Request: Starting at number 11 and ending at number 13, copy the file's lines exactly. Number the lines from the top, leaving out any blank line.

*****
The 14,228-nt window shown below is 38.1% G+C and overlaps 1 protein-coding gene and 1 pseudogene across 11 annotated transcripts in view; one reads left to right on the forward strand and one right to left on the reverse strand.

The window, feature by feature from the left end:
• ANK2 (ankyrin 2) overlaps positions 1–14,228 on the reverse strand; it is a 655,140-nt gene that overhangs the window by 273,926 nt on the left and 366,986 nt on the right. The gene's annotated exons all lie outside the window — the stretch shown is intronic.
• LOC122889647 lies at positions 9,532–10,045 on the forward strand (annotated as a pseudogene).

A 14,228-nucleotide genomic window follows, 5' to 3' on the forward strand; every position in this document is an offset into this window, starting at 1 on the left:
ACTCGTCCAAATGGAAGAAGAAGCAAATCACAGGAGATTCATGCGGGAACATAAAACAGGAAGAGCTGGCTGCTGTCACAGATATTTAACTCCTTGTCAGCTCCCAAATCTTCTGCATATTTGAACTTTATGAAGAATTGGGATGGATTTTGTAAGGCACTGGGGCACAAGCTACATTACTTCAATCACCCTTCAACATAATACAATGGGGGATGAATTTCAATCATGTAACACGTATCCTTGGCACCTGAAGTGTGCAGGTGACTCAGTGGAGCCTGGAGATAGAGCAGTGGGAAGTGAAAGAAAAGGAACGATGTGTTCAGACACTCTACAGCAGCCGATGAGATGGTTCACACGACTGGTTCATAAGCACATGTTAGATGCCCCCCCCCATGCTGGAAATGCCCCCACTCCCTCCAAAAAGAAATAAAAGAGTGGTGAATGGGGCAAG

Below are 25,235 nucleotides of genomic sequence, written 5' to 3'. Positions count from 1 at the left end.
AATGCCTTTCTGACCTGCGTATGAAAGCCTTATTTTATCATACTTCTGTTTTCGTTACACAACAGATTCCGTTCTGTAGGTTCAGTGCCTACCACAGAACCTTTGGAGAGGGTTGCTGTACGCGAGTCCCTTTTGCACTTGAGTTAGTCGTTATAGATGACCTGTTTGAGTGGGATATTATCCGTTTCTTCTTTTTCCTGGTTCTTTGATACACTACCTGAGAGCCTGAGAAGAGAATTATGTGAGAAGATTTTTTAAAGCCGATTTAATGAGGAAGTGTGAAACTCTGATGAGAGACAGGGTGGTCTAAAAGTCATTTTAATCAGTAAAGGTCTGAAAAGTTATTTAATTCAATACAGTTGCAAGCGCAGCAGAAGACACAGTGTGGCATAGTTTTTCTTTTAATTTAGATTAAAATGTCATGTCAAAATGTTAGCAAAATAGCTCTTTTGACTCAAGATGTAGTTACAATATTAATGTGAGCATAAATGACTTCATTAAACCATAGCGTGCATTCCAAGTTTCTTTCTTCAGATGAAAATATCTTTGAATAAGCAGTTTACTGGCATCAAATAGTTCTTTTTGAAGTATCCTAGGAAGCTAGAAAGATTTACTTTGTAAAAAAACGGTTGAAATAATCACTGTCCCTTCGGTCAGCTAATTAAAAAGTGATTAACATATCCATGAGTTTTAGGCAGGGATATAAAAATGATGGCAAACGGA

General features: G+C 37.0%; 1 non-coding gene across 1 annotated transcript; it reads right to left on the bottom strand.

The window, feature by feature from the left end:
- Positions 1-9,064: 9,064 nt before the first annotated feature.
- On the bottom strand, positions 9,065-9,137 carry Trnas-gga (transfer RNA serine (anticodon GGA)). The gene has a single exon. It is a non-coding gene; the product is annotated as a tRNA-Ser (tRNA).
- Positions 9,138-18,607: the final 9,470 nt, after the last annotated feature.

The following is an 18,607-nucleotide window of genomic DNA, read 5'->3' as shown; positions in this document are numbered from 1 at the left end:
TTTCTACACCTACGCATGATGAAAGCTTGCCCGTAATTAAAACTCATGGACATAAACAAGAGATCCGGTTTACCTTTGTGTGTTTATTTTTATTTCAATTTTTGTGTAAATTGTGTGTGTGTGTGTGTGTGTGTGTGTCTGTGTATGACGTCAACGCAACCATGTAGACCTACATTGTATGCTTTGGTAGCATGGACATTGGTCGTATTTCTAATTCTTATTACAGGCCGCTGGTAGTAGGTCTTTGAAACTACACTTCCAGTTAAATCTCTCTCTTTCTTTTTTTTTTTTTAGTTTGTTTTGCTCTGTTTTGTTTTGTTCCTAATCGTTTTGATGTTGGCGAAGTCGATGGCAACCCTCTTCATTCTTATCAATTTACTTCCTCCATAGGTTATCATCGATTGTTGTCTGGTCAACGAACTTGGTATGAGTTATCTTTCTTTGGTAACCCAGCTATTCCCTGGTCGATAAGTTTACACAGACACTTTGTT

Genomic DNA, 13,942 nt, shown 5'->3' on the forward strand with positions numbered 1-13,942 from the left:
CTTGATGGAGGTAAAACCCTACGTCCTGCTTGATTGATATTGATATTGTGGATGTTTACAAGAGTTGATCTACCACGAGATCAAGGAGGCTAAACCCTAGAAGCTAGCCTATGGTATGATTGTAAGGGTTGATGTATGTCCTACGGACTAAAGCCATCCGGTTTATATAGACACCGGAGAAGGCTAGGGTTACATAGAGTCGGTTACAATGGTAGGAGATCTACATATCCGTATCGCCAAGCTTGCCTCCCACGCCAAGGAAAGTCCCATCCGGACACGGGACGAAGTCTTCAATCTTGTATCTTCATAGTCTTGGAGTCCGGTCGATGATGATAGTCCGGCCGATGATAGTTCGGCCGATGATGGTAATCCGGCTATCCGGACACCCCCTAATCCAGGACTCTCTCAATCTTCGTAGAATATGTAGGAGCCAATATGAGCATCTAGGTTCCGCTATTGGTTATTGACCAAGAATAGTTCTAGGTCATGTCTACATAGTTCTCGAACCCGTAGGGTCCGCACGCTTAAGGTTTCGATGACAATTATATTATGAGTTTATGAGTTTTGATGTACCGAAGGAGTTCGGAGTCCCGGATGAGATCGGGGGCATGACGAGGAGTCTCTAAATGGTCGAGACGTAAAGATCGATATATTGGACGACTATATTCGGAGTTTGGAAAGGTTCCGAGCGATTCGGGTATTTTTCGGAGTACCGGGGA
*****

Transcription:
- Positions 1-9,064: 9,064 nt before the first annotated feature.
- On the bottom strand, positions 9,065-9,137 carry Trnas-gga (transfer RNA serine (anticodon GGA)). The gene has a single exon. It is a non-coding gene; the product is annotated as a tRNA-Ser (tRNA).
- Positions 9,138-18,607: the final 9,470 nt, after the last annotated feature.